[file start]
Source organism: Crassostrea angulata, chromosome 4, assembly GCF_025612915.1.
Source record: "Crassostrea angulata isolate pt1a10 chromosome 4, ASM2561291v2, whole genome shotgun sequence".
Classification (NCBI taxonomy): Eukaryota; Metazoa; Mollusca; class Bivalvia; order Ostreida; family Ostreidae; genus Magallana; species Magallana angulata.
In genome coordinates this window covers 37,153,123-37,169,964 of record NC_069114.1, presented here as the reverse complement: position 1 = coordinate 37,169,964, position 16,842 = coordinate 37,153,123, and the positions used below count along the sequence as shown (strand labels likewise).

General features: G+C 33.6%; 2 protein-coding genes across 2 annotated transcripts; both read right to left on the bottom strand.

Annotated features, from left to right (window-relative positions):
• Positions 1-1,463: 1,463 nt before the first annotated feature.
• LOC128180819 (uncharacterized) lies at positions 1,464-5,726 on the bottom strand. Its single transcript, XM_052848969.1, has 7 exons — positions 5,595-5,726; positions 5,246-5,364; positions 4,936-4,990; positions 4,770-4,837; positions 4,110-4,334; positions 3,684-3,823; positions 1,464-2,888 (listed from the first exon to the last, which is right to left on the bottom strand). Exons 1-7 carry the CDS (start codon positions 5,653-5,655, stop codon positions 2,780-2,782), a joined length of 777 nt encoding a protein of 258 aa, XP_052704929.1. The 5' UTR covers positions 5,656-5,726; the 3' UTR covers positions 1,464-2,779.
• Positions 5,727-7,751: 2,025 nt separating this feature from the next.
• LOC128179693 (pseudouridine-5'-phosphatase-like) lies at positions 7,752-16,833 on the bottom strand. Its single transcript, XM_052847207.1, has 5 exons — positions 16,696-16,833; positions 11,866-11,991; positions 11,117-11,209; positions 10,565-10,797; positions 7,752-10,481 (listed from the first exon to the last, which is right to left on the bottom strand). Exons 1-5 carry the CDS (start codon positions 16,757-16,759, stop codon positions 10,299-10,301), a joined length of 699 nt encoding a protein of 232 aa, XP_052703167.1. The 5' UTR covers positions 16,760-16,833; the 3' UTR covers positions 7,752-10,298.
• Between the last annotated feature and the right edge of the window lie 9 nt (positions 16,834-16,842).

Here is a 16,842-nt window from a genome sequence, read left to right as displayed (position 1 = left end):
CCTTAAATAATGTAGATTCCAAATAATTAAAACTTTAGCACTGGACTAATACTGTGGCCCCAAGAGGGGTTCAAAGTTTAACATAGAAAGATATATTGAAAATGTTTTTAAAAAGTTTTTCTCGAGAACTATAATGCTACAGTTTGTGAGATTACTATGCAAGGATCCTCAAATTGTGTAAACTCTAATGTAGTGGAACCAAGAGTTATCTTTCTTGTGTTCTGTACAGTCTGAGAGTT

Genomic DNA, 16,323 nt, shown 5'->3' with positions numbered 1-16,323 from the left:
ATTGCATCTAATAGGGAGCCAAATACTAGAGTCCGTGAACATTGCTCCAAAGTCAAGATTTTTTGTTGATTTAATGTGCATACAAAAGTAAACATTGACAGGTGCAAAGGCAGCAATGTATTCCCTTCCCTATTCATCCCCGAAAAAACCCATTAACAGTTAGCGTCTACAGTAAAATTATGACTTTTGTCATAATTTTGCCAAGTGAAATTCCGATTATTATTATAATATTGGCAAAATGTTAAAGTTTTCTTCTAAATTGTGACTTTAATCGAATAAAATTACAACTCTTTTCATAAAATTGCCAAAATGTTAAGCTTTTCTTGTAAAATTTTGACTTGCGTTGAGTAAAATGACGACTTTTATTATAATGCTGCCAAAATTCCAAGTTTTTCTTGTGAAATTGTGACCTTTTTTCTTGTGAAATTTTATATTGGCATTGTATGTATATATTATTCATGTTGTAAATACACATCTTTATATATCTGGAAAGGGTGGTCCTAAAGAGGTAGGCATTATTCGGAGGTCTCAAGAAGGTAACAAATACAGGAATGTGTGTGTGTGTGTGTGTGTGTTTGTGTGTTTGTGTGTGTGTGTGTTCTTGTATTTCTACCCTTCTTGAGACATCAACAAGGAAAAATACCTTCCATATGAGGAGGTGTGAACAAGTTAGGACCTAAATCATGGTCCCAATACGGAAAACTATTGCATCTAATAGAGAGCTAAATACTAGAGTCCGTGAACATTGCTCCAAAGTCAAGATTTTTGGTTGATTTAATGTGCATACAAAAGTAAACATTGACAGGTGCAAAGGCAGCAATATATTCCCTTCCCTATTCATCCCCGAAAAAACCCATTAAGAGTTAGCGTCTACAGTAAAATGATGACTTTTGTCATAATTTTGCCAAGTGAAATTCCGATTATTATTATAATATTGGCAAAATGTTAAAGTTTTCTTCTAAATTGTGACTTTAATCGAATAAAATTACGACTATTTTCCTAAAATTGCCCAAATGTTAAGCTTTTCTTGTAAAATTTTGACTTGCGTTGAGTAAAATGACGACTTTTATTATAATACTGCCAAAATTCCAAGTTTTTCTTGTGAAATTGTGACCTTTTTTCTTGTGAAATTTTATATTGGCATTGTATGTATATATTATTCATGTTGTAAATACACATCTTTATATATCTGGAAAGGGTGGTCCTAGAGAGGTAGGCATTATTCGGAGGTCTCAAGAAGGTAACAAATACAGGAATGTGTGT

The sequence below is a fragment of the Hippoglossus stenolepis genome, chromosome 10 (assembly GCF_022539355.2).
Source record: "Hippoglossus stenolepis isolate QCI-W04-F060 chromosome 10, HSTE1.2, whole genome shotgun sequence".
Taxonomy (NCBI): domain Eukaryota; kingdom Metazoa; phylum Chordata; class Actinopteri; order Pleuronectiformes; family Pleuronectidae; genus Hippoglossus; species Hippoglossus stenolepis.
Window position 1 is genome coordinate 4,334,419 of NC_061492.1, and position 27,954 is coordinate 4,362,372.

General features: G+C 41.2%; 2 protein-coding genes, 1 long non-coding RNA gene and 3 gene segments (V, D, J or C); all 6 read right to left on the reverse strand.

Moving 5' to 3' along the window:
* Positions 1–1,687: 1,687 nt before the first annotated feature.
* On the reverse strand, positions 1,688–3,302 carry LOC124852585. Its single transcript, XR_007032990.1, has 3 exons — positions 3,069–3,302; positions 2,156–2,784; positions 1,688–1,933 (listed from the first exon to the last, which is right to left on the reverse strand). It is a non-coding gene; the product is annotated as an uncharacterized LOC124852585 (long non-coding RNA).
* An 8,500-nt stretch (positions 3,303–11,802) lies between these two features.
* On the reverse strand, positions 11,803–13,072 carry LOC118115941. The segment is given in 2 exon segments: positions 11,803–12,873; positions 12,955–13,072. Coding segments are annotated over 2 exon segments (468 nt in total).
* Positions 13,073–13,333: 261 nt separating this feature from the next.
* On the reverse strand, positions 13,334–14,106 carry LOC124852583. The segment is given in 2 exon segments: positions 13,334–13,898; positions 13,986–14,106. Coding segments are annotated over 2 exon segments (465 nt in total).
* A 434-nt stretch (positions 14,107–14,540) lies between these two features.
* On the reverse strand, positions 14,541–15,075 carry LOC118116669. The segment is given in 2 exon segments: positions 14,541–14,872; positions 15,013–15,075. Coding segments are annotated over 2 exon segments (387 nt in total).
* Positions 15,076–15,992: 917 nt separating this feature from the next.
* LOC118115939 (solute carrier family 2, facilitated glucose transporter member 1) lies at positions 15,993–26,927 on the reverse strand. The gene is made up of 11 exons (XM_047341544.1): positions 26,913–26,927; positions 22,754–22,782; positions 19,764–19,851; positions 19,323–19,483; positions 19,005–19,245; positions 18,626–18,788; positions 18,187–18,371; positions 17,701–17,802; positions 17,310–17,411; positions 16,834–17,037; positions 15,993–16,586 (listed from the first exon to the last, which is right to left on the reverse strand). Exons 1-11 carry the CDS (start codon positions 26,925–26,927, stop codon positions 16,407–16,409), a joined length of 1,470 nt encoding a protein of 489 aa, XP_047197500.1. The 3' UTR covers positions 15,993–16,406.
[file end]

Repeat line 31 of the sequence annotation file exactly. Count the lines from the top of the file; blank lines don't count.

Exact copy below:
* LOC118115939 (solute carrier family 2, facilitated glucose transporter member 1) lies at positions 15,993–26,927 on the reverse strand. The gene is made up of 11 exons (XM_047341544.1): positions 26,913–26,927; positions 22,754–22,782; positions 19,764–19,851; positions 19,323–19,483; positions 19,005–19,245; positions 18,626–18,788; positions 18,187–18,371; positions 17,701–17,802; positions 17,310–17,411; positions 16,834–17,037; positions 15,993–16,586 (listed from the first exon to the last, which is right to left on the reverse strand). Exons 1-11 carry the CDS (start codon positions 26,925–26,927, stop codon positions 16,407–16,409), a joined length of 1,470 nt encoding a protein of 489 aa, XP_047197500.1. The 3' UTR covers positions 15,993–16,406.